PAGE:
Chapter Twenty Three – Bowling Green, Kentucky, USA
The news from the radio was incredible. Their ears were glued to the newscast as the operator turned the volume up so everyone could hear. Apparently the ants created a nest in the warren of subway tunnels under Washington D.C. and spread rapidly. The military assumed that congress would be safe in the tunnels beneath the capitol area as they were lined with cement, but the ants had found a weak spot in the mortar and dug their way through. According to the report it was alleged that every congressman and senator along with most of their families had been seeking refuge in those tunnels.
“The military has stated that at least one congressman was saved from the deadly assault,” the newscaster continued. “Congressman James Watkins was rescued after being trapped inside one of the Capitol rail cars. There is neither word of his whereabouts nor the status of his wife Allison and their four daughters. Congressman Watkins, a Tea Party representative from Ohio, is a new member of congress voted into office during the last election. Meanwhile, it is believed that the President and his immediate staff and several cabinet members have been relocated to Nantucket Island. If this information is correct, President Crebbs and Congressman Watkins are the only surviving elected officials of our federal government.”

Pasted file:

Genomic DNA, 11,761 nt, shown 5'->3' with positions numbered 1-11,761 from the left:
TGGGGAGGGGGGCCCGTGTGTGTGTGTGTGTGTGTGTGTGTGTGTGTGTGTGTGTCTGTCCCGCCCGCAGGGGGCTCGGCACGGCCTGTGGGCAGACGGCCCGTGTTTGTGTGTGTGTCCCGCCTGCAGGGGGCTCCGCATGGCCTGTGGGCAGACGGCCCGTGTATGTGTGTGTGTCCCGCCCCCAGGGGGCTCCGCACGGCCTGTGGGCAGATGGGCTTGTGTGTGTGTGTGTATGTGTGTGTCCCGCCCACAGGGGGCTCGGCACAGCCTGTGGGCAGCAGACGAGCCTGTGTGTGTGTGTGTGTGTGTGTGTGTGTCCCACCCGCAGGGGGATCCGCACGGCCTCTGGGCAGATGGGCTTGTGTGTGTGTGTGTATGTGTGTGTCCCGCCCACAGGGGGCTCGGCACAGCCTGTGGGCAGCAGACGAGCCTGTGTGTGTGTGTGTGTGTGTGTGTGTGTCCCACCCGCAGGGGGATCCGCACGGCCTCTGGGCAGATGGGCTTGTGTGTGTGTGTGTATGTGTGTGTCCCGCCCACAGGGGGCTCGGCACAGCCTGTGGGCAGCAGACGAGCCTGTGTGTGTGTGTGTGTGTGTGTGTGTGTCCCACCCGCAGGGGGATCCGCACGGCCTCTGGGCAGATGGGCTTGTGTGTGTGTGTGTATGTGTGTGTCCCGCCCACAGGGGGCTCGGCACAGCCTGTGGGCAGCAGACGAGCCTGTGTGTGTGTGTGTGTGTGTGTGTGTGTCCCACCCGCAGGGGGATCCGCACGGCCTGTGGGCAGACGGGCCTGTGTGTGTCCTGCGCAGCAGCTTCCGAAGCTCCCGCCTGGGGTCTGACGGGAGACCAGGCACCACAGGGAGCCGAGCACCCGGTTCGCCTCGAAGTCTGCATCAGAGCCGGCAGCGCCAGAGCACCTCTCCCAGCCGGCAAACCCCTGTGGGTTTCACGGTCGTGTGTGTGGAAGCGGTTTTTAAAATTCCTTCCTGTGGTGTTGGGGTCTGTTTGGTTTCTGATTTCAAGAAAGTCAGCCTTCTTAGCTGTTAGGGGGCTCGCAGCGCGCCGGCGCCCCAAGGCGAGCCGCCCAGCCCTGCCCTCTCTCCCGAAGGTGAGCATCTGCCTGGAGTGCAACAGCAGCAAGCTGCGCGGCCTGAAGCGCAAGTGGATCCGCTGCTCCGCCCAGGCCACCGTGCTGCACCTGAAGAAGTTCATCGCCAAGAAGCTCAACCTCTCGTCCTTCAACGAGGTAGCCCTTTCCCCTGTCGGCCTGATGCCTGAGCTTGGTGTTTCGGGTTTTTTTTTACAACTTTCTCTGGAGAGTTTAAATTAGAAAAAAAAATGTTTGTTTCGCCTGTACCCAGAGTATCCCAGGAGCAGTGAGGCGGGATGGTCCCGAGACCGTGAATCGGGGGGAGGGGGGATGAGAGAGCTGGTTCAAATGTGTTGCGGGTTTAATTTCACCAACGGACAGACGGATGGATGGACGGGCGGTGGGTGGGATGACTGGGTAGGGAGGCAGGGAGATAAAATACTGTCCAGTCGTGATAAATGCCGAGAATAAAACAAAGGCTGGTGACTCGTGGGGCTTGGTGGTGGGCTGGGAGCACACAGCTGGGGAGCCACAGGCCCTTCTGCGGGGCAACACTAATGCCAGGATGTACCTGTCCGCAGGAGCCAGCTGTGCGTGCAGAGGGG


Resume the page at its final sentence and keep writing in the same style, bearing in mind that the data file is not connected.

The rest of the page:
“Message from Colonel Fuller.” The radio operator handed Huck the tactical handset.
“All air transport has been cancelled,” Colonel Fuller stated. “All available assets have been pulled to be used in a massive redeployment of our military forces. The Chairman of the Joint Chiefs, General Hyram McKensey, has ordered all overseas military units and their dependents to be returned to the continental United States. I’m sorry I will not be able to send a plane to evacuate you. At any rate, we have also been ordered to transport all personnel to a secure military post.”
“What about you and the personnel trapped in the mall?” Huck asked. “You simply can’t stay there at the mercy of the ants.’
“A convoy of old National Guard M113 Personnel Carriers has been assembled and is on its way to our location as we speak. I recommend you join us.”
“Where are you headed from here Colonel?”
“My orders are to try to reach Fort Carson. We should be augmented along the route by other armored personnel carriers from other military installations and Guard armories.”
“What about the civilians? Who is going to protect them?”
There was a long period of quiet on the other end of the line. Huck realized the Colonel did not want to give voice to the words he had to speak. Colonel Fuller finally answered. “Based on Doctor Schmitt’s computer diagram, it has been estimated that we do not have the resources to protect the public. We will attempt to salvage what we can of the situation and carry as many civilian personnel with us as possible. However, military personnel and their families are to be given first priority.”